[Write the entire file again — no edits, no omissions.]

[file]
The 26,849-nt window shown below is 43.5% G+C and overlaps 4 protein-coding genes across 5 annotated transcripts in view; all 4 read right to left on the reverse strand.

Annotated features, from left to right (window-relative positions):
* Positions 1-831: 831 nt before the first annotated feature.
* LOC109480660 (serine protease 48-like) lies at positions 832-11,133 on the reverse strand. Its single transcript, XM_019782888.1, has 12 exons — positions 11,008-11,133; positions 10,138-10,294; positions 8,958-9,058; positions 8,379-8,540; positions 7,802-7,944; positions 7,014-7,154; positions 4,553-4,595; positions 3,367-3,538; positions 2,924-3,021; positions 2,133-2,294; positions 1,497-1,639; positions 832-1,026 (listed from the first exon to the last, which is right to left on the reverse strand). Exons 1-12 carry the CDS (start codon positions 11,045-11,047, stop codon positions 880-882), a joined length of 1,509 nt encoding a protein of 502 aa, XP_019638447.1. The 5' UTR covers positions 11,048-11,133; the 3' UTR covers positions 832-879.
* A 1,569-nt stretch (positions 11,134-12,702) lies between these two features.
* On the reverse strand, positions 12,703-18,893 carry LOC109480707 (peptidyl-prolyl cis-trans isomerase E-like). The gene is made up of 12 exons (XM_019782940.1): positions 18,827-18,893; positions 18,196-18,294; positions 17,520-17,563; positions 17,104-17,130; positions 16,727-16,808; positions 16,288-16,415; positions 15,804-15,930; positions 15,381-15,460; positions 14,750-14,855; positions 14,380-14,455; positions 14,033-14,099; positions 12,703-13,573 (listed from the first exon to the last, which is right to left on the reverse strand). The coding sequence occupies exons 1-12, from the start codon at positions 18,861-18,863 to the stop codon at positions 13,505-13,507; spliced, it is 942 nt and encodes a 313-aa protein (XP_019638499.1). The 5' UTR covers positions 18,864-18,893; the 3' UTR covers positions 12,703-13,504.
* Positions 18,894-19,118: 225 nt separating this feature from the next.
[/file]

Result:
The 26,849-nt window shown below is 43.5% G+C and overlaps 4 protein-coding genes across 5 annotated transcripts in view; all 4 read right to left on the reverse strand.

Annotated features, from left to right (window-relative positions):
* Positions 1-831: 831 nt before the first annotated feature.
* LOC109480660 (serine protease 48-like) lies at positions 832-11,133 on the reverse strand. Its single transcript, XM_019782888.1, has 12 exons — positions 11,008-11,133; positions 10,138-10,294; positions 8,958-9,058; positions 8,379-8,540; positions 7,802-7,944; positions 7,014-7,154; positions 4,553-4,595; positions 3,367-3,538; positions 2,924-3,021; positions 2,133-2,294; positions 1,497-1,639; positions 832-1,026 (listed from the first exon to the last, which is right to left on the reverse strand). Exons 1-12 carry the CDS (start codon positions 11,045-11,047, stop codon positions 880-882), a joined length of 1,509 nt encoding a protein of 502 aa, XP_019638447.1. The 5' UTR covers positions 11,048-11,133; the 3' UTR covers positions 832-879.
* A 1,569-nt stretch (positions 11,134-12,702) lies between these two features.
* On the reverse strand, positions 12,703-18,893 carry LOC109480707 (peptidyl-prolyl cis-trans isomerase E-like). The gene is made up of 12 exons (XM_019782940.1): positions 18,827-18,893; positions 18,196-18,294; positions 17,520-17,563; positions 17,104-17,130; positions 16,727-16,808; positions 16,288-16,415; positions 15,804-15,930; positions 15,381-15,460; positions 14,750-14,855; positions 14,380-14,455; positions 14,033-14,099; positions 12,703-13,573 (listed from the first exon to the last, which is right to left on the reverse strand). The coding sequence occupies exons 1-12, from the start codon at positions 18,861-18,863 to the stop codon at positions 13,505-13,507; spliced, it is 942 nt and encodes a 313-aa protein (XP_019638499.1). The 5' UTR covers positions 18,864-18,893; the 3' UTR covers positions 12,703-13,504.
* Positions 18,894-19,118: 225 nt separating this feature from the next.